By Nancy Szokan
The Washington Post
WASHINGTON, D.C. —
Using entertaining skits, mind-bending visual trickery and interactive real-time tests, an upcoming episode of National Geographic’s “Brain Games” aims at improving your spatial awareness — your ability to perceive and act in the world around you.
How aware are you of gradual changes in the environment? Not very, you discover when the show asks you to identify slow changes in a photograph on your TV screen. The explanation: Humans perceive fast changes more readily than slow ones, because our brains are hard-wired to see fast moves as threats (e.g., predatory animal, speeding car).
If you hold your hands, spread-fingered, wide apart over your head, can you touch your left thumb with your right index finger? Good. Now try it with your eyes closed. It’s harder, right? That’s because even though you can’t see your hands, your brain uses visual input to maintain its sense of where your body parts are.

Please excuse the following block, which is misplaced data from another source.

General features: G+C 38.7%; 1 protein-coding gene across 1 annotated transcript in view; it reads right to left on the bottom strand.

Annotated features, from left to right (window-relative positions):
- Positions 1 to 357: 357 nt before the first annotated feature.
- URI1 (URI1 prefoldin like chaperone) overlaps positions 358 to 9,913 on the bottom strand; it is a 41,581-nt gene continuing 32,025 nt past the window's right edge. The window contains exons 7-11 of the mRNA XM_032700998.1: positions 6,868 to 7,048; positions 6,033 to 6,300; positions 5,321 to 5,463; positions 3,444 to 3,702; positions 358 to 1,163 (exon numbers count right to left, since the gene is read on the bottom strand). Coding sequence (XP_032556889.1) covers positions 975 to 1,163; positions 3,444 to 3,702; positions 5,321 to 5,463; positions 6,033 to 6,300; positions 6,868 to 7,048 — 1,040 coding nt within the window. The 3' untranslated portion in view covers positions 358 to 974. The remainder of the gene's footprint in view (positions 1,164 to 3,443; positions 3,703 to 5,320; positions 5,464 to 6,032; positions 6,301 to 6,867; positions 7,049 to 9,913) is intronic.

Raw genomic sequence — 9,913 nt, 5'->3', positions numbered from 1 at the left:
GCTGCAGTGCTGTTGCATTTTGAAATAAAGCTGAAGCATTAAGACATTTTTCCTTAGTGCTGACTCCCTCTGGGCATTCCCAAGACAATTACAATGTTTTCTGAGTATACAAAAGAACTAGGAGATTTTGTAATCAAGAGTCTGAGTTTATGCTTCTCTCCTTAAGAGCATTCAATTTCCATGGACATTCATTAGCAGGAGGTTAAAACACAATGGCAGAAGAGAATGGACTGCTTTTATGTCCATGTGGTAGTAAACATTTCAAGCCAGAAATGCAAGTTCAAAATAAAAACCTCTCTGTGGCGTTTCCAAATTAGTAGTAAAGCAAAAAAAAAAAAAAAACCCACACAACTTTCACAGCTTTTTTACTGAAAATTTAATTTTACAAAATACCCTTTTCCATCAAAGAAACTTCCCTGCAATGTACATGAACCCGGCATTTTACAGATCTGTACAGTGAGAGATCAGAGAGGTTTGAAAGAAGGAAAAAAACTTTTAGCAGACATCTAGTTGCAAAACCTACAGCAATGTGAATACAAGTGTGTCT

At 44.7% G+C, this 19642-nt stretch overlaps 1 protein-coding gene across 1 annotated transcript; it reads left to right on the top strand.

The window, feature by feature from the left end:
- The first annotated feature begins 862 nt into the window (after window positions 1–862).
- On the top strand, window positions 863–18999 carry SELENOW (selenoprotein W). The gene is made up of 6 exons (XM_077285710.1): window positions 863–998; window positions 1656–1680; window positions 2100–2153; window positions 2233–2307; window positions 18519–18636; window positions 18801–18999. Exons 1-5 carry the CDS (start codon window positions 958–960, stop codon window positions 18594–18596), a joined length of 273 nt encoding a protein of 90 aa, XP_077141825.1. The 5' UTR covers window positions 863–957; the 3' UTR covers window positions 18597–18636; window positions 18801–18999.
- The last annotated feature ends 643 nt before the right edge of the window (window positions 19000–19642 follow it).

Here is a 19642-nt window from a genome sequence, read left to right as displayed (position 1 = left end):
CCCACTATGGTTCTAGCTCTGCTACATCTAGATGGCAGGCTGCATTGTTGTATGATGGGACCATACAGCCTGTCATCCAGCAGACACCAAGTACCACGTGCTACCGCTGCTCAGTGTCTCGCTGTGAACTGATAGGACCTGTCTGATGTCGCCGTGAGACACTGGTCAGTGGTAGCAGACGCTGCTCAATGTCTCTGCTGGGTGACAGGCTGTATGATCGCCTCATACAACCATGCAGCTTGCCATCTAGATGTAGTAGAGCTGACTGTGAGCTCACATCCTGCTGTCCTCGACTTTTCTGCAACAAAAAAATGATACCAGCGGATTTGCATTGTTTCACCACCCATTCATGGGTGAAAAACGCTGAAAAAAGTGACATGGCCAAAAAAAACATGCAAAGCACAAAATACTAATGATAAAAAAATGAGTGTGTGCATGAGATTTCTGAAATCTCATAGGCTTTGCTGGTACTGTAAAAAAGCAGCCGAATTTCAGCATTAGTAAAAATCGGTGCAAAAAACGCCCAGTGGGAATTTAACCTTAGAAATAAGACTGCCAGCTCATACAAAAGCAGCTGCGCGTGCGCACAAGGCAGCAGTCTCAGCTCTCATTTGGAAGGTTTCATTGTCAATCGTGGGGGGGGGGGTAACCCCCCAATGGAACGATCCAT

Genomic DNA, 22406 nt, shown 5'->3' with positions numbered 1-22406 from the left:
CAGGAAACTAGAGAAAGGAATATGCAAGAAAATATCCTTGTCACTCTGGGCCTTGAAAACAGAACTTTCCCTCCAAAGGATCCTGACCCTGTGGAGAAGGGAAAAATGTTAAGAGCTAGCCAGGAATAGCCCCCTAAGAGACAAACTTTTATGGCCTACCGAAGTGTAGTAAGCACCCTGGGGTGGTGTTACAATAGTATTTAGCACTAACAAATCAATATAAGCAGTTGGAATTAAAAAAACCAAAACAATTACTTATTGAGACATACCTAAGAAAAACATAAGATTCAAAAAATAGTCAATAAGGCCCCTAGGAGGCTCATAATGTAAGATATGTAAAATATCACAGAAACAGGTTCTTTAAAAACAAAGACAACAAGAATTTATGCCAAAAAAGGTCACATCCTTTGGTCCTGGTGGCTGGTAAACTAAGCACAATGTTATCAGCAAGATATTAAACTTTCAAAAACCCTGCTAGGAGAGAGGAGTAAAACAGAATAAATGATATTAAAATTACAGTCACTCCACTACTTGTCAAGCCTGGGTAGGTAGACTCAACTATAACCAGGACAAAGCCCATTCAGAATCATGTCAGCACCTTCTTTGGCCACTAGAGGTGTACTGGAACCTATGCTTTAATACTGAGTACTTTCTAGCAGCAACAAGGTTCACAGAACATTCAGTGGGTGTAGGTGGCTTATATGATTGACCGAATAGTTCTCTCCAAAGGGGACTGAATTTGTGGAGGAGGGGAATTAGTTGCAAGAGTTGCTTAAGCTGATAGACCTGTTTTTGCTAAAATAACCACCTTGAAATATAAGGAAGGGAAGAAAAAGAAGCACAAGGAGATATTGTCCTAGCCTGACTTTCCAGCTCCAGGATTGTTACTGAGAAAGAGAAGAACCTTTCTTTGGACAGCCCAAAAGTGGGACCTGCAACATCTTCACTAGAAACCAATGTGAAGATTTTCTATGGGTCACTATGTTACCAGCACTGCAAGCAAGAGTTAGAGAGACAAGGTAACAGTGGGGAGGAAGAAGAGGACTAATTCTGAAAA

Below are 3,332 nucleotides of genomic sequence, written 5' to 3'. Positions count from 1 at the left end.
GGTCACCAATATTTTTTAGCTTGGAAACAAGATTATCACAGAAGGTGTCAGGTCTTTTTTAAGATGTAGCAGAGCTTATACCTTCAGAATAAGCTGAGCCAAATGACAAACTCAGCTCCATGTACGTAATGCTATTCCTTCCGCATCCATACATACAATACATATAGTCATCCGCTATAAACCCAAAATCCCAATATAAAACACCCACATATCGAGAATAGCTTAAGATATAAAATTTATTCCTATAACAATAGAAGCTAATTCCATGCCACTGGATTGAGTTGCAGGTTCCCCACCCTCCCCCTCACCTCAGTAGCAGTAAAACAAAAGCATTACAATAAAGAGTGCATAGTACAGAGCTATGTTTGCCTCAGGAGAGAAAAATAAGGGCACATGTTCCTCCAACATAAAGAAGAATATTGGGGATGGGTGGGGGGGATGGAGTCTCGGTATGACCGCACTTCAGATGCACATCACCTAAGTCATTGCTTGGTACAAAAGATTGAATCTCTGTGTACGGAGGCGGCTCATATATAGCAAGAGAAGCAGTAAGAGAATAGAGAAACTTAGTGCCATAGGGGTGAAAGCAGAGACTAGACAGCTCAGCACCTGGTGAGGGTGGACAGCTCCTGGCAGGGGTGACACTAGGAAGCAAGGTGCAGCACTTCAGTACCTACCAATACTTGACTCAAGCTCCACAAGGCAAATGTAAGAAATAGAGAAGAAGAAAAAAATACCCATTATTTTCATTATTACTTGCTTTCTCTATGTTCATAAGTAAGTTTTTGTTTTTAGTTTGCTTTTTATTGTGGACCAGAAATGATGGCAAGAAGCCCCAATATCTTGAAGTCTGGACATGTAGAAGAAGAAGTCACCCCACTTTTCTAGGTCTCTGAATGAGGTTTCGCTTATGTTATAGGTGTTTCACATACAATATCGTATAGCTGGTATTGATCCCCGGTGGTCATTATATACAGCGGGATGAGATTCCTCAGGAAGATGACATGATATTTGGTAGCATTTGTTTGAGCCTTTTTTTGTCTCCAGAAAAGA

Can you train yourself to have better visual memory? Yes, by associating objects you’re trying to memorize with some kind of sensory input: Pair a clock with the sound of ticking, for example, or a cat with the feel of fur. The show teaches you how to do it.
Later, host Jason Silva uses the classic magician’s trick of misdirection to demonstrate how easily we can miss important things going on around us. “Pay close attention” he says, to scenes where you are getting route directions or watching double-dutch jump-roping — and you completely miss a couple of crooks committing a crime on screen, not to mention the dancing six-foot chicken.
It’s fast and fun. The episodes air Monday at 9 p.m. EST.